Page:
Wednesday, June 20, 2012

Shakespeare's Wife

Because setting is so important for creating a believable story, writers of historical fiction try to capture the time, place, and social environment so we can transport our readers to another world. While it is fairly easy to find information on time (historical events happening alongside our story) and place (physical location and all the right “props”), the biggest challenge comes in discovering details of the social environment. How did people behave toward one another? What were the expectations on various individuals? What happened when the social classes mingled? Therefore, when a writer finds an excellent research book, it’s like finding a gold mine.
One such book is Shakespeare’s Wife, by Germaine Greer. If you are writing a book set in England in the sixteenth or seventeen centuries, I recommend this book as a treasure trove of information about those times. Particularly helpful for romance writers would be the place of women in society, women’s occupations, and attitudes toward women.

Greer’s purpose in Shakespeare’s Wife is to vindicate Ann Hathaway and dismiss the assumption that the Bard abandoned his wife and the mother of his children because she was somehow unworthy of such a great man’s regard. Of course, that doesn’t say much about the character of a playwright who wrote so much about constancy in love and marriage. But I digress. In her book, Greer presents a picture of what life was really like for women in rural England during the reign of Elizabeth I.
History books and biographies tell us all about kings, queens, and the aristocracy, but what about the daughter of a small town glove maker? Could a woman inherit money and property? How could a young mother provide for her small children while her husband is away in London making a bid for fame and fortune? Who were her friends? Would anyone provide for a widow with children? All of these are addressed in detail in this scholarly yet readable book. For those who are concerned about using secondary sources, the author meticulously documents all of her findings.
I don’t have anything to add to the debate about whether or not Shakespeare abandoned his wife, but I do find Greer’s arguments sound and reasonable. In addition, she has provided fiction writers with a clear picture of the life of ordinary women in a way not easily discovered on Wikipedia, the Internet, or even the local library. For any author wanting to write stories set in Elizabethan England, I recommend adding this book to your own personal research library.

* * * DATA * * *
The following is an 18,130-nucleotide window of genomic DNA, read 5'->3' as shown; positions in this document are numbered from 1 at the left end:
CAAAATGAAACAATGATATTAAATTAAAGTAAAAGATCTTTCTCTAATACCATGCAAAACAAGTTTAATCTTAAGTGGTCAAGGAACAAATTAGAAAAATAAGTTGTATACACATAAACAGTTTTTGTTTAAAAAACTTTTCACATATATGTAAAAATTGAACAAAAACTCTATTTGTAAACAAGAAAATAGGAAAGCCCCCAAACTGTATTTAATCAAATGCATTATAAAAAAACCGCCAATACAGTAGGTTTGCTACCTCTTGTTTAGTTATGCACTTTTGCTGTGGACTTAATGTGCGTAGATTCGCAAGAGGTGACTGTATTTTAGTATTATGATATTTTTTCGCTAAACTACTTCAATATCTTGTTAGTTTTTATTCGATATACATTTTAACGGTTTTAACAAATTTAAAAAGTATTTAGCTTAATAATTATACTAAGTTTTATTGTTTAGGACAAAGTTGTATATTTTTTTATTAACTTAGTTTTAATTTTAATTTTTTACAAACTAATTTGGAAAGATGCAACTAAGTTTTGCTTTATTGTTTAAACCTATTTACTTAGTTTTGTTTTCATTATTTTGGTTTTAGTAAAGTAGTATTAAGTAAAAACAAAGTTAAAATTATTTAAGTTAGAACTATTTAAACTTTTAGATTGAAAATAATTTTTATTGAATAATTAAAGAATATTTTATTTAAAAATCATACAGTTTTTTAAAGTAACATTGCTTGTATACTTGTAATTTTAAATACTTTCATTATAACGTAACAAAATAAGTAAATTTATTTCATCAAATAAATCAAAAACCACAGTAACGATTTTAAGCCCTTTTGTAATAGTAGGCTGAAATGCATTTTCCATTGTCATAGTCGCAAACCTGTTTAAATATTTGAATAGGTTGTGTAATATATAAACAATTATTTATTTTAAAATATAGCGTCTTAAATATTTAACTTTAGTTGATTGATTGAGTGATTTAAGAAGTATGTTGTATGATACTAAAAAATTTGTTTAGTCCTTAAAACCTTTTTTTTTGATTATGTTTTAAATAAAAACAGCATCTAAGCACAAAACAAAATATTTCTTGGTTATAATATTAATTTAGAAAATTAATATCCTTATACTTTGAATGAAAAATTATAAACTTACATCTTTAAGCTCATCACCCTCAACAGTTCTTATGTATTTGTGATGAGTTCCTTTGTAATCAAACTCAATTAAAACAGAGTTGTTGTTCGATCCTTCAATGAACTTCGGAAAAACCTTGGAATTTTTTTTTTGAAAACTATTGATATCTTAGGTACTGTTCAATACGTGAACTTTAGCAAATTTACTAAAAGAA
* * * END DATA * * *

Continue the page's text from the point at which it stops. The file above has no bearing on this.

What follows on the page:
My newest release, set in Regency England, takes place a few centuries later than when Shakespeare wrote his plays and sonnets. Please check out A Proper Companion at
She has nothing left but faith…
With her father's death, Anna Newfield loses everything: her home, her inheritance, and her future. Her only piece of good fortune is a job offer from wounded Major Edmond Grenville, whose mother requires a companion. The Dowager Lady Greystone is controlling and unwelcoming, but Anna can enjoy Edmond's company, even if she knows the aristocratic war hero can never return her love. Even amid the glittering ballrooms of London, nothing glows brighter for Edmond that Anna's gentle courage. Loving her means going against his family's rigid command. Yet how can he walk away when his heart may have found its true companion?


  1. Your book sounds equally as fascinating as "Shakespeare's Wife." Thanks for the heads up on a great resource.

    Thinking of what life must have been like in Shakespeare's day makes me glad I'm a woman of this century. :)

  2. I read Shakespeare's Mistress last year. It's about Anne Whately. I loved the detail. And, I'm with Debby. I'm glad I'm of this century.

  3. That time period is so fascinating to me. Even though I generally don't enjoy scholarly books, this one sounds worth the read.

    But your book sounds better!!!


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